MPAA Rating: R | Rating: ★★★★½
Release year: 2016
Genre: Coming-of-Age, Drama Director: Barry Jenkins

“Black boys look blue in the moonlight.” It’s a phrase uttered by an older man, Juan, to a troubled young boy, Chiron, an anecdote that illustrates the elder’s point: ultimately, you cannot let others decide who you are; you have to define yourself. It’s a lesson that is both validated and challenged by personal experience, as each individual in Barry Jenkins’ Moonlight must come to terms with themselves as individuals while also remaining deeply affected by their intimacy with others. Delving in to issues of gender, sexuality, and identity with sincerity, humility, and ambition, Moonlight feels like watching a masterful poem unfold on screen.

Moonlight is holistically beautiful. Its cinematography, its performances, its narrative, its ideas, its moments–there is an aura of empathy and glory surrounding all of it. Moonlight has a timeless quality to it, structured as three sections in the life of a young black man growing up in Miami during the 1980s and 90s. Yet the timeline is best captured in moments and images: a hand grasping the sand in ecstasy; a sink full of ice water; the chrome on a dashboard; a man teaching a boy how to swim in the surf of the Atlantic. Perhaps most visually striking is the lighting of Moonlight. Everything in the film, particularly human skin and eyes, are aglow with allure and mystery. It’s noticeable when a person’s eyes or skin aren’t flush with this subtle aureole complexion, such as Chiron’s mother, portrayed with gumption and grit by Naomie Harris. She turns what could be a cliched role as the Abusive Drug Addict Parent and creates something with depth that fosters empathy within the viewer. I didn’t like or approve of her actions, but I understood her, despite her presence only as a supporting role. Similarly, Mahershala Ali as Juan, the kind-hearted drug dealer who takes Chiron under his wing, gives one of the strongest supporting filmic performances of the year. The strength of this portrayal is not due to long exposition or an abundance of scenes, but rather Ali embodying a complex, humane character through simple gestures and the power of a flicker in his eyes.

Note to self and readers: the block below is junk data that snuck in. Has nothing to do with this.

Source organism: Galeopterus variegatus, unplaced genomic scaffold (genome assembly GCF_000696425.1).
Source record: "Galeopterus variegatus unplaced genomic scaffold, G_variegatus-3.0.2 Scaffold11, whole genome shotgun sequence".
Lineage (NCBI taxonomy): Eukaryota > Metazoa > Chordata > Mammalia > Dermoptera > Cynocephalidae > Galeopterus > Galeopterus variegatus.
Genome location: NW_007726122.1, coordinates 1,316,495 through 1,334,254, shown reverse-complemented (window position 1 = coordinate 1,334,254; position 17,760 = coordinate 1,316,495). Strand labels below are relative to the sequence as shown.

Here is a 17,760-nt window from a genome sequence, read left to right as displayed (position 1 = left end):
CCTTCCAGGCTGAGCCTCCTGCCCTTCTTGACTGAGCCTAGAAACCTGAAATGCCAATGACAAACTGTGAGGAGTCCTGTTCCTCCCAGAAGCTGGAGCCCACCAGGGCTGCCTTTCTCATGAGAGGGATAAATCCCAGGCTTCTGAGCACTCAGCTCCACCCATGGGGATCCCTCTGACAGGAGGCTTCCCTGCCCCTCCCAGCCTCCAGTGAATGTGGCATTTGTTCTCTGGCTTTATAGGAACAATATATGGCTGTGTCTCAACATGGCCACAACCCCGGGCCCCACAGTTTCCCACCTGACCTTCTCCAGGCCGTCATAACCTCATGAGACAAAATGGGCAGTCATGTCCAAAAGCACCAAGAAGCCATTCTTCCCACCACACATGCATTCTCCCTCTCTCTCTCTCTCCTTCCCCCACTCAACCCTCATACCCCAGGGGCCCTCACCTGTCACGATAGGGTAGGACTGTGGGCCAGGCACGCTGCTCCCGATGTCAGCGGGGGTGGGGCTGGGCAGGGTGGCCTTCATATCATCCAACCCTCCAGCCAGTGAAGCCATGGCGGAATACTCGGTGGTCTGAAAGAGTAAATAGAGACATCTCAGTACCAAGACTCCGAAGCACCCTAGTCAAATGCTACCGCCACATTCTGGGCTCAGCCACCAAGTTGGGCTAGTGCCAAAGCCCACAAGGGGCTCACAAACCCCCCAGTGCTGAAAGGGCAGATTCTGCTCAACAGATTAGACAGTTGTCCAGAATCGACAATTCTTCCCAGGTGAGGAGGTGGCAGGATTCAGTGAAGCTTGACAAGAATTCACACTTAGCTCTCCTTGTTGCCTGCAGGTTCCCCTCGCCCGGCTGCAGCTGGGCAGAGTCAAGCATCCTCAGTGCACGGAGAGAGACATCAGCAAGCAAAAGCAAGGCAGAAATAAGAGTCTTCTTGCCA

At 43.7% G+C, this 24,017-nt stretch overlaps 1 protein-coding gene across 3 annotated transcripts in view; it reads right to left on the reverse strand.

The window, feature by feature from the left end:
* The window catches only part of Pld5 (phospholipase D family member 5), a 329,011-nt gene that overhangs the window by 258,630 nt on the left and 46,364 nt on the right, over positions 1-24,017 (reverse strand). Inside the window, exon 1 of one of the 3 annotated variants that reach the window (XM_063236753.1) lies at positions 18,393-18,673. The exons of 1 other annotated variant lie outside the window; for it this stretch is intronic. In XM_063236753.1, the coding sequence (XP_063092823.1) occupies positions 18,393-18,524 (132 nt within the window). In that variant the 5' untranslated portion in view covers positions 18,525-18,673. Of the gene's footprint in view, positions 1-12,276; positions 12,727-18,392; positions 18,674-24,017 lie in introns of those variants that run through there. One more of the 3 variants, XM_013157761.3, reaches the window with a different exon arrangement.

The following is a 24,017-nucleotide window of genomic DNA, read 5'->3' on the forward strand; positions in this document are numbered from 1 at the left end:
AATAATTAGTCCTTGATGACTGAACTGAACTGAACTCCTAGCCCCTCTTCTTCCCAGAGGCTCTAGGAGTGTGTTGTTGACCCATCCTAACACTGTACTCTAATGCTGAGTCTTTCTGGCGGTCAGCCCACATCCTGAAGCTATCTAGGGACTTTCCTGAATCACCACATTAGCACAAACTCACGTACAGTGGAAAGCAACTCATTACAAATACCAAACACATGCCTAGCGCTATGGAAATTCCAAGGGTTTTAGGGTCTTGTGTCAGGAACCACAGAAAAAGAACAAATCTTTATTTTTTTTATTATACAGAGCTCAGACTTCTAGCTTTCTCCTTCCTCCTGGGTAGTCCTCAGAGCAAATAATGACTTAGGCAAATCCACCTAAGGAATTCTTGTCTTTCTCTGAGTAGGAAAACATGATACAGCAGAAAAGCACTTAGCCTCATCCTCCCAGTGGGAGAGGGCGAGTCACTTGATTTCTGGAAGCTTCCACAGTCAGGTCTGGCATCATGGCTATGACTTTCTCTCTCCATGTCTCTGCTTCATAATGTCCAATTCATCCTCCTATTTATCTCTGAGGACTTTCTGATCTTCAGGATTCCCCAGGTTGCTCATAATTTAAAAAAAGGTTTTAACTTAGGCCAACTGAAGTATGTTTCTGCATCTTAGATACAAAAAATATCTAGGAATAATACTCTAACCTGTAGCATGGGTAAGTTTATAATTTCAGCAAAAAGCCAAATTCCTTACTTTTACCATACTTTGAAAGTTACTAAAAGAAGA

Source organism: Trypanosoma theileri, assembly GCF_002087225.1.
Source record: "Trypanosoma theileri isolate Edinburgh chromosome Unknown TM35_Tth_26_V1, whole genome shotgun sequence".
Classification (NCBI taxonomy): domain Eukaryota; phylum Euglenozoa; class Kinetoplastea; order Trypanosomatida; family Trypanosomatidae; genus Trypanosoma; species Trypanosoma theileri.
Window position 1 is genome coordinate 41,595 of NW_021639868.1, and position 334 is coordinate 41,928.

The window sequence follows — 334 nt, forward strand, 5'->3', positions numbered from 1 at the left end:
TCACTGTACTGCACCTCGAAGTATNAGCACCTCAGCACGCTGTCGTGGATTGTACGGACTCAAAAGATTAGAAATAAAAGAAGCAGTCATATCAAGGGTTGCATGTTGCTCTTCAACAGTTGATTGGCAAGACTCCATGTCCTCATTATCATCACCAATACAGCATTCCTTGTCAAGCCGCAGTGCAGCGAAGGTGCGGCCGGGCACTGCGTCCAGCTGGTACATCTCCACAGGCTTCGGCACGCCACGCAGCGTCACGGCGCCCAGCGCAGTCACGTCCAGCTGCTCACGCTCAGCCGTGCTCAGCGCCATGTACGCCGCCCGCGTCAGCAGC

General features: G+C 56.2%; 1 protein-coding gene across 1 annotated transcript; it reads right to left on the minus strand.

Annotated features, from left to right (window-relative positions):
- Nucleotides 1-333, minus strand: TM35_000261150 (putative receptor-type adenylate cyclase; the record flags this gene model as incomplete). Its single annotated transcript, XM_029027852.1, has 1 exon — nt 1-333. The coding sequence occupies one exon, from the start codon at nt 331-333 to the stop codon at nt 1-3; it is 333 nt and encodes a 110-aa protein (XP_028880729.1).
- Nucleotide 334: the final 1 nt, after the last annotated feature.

A different actor portrays Chiron in each iteration of his identity–Little, Chiron, and Black–and all are simply remarkable in their ability to communicate incredible emotion and soul while still remaining essentially opaque. Chiron is not a talker or overly emotive, but this doesn’t mean he is passive or obtuse. Unlike Boyhood‘s Mason, who often seems to be floating through his own existence as a passive observer, this coming-of-age tale has a protagonist who seizes his identity formation and (to borrow a phrase from another excellent 2016 coming-of-age film) drives it like he stole it. The physical and emotional transformation of Chiron between each chapter is one of the best I’ve ever seen, somehow capturing how human beings go through remarkable personal changes during their life span while still essentially remaining the same person. At each subsequent stage, Chiron is still the same scared boy we saw in the first scene, yet he’s also a wholly new creation, especially by the final act. The fact that the film retains such a strong sense of empathy and authenticity while having different actors embody the same character after large spans of time have passed makes Moonlight a unique and worthy piece of cinematic art.

Is there anything spiritual about Moonlight? In short, the entire film is a spiritual experience. While overt talk of religion or theology are notably absent, the images and emotions of the film embody a sort of spirituality in themselves, an ambiance of the transcendent in a film focused mainly on the human body, its longings and needs, its maturation and affections. Mind, soul, body, will, emotion–these are not necessarily separate ingredients stirred together to create this entity known as “human being.” Moonlight expresses spirituality in its aesthetic, its blues and reds and pinks and purples, the sheen of human skin and the profundity of two people sharing genuine intimacy in a world that attempts to jail them into cultural expectations. Black boys may look blue in the moonlight, yet our skin both houses and shapes our souls, the internal and external as one.

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